Trump Family Debt Spikes To $1.3 Billion As Collapse Continues


Former President Trump has mountains of debt. As explained by Forbes, Trump’s “business owes an estimated $1.3 billion, nearly $200 million more than it did when he left office” — and it wasn’t even all that long ago in the grand scheme of things when he exited the presidency. Nevertheless, he’s already added almost $200 million onto the amount that he owes. Forbes does note, however, that Trump has been able to increase the amount of cash that he has on hand this year. Forbes explains that “JPMorgan Chase helped loan $1.2 billion against a San Francisco office complex in which Trump holds a 30% minority interest,” and since Trump is not the majority owner, he wouldn’t be responsible for covering the debt should a default unfold — but he could still garner cash from the arrangement.

As Forbes puts it, if “Trump received 30% of the cash out, the deal would have boosted his liquid holdings from an estimated $110 million to nearly $300 million.” He still has more debt coming due, however. A $100 million loan for commercial space within Trump Tower will be due in September of next year, and in the following year, Trump will have “two loans with a combined original principal of $125 million coming due against Trump Doral, a golf resort in Miami,” Forbes adds. While re-financing could provide one method for dealing with the loans — which go on from there — the process could by all appearances easily not cover everything, leaving Trump to struggle.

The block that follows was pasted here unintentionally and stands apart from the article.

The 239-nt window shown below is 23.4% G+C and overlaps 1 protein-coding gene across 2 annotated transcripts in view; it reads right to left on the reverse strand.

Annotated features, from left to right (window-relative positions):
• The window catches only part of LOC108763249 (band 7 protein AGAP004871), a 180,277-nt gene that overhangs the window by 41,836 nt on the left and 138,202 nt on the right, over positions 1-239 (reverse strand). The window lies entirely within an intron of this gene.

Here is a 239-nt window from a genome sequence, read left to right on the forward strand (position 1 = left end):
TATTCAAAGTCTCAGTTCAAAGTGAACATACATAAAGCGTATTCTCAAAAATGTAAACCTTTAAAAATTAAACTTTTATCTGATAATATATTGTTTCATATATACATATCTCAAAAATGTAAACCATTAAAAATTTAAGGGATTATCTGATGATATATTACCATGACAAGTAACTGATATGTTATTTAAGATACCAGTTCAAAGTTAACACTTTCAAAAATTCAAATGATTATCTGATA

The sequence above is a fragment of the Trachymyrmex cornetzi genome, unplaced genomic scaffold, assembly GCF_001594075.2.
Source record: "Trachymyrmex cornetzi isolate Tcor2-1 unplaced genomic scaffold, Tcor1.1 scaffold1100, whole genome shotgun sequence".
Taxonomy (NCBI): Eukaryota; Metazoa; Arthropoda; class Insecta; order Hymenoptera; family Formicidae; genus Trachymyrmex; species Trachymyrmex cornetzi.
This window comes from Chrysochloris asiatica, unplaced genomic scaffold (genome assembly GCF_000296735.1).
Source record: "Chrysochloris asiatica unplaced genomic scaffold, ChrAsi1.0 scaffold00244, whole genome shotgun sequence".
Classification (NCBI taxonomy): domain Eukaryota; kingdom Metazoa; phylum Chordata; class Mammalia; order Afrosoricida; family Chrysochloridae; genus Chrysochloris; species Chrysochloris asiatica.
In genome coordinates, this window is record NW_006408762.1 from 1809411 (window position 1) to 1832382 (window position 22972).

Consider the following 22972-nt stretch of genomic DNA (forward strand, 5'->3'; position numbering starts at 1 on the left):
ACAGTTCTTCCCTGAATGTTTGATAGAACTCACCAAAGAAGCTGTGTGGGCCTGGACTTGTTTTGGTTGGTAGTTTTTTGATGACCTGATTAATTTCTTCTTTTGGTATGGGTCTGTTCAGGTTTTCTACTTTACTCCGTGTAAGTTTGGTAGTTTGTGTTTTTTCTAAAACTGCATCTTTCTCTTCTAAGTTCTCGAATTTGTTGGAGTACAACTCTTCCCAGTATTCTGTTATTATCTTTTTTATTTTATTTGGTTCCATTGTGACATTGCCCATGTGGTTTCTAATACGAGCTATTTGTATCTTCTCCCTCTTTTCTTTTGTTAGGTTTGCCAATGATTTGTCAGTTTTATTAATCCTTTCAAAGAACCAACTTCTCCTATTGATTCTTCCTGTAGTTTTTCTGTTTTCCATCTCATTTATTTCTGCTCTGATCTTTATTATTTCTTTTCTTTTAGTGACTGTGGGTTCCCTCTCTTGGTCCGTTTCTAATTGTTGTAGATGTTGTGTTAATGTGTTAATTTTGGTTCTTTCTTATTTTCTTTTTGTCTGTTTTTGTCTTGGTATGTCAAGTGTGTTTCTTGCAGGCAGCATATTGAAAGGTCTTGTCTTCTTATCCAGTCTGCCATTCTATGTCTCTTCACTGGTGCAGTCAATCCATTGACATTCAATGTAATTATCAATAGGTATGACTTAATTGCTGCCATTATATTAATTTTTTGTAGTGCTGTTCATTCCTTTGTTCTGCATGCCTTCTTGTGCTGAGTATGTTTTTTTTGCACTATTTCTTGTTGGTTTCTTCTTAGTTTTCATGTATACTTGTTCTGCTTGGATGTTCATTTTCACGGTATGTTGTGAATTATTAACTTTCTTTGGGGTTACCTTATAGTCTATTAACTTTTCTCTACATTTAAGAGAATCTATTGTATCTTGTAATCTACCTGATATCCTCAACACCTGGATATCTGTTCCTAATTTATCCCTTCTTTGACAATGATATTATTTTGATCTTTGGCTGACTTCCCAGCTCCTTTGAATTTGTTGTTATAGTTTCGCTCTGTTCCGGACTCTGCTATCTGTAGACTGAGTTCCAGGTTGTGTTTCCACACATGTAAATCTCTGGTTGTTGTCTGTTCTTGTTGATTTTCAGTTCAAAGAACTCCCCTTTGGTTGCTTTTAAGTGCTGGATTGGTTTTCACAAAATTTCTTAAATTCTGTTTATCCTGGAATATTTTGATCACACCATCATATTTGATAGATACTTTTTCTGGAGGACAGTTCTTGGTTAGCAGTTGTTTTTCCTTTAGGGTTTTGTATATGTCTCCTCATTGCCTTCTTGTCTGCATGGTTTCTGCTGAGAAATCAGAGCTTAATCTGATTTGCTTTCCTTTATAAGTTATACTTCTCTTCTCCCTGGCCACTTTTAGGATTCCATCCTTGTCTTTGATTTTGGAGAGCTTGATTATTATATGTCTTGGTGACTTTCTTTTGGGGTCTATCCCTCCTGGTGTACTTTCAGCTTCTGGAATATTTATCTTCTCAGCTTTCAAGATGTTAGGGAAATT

This year, Trump failed to appear on the Forbes list of the 400 richest people in the United States for the first time in decades, and considering his obsession with his public image, the development seemed sure to land a rhetorical blow against him. Trump’s net worth stands at some $2.5 billion, which placed him $400 million off from making the cut for the list. In 2016, Trump’s net worth stood at $3.7 billion, per Forbes, meaning that he’s lost standing since assuming the presidency. Forbes’s Dan Alexander noted how Trump himself could be credited for his own financial travails, since instead of taking what was “a golden opportunity to diversify his fortune” and opting “to reinvest… into broad-based index funds and assume office free of conflicts of interest,” Trump decided to maintain his stakes in his real estate businesses.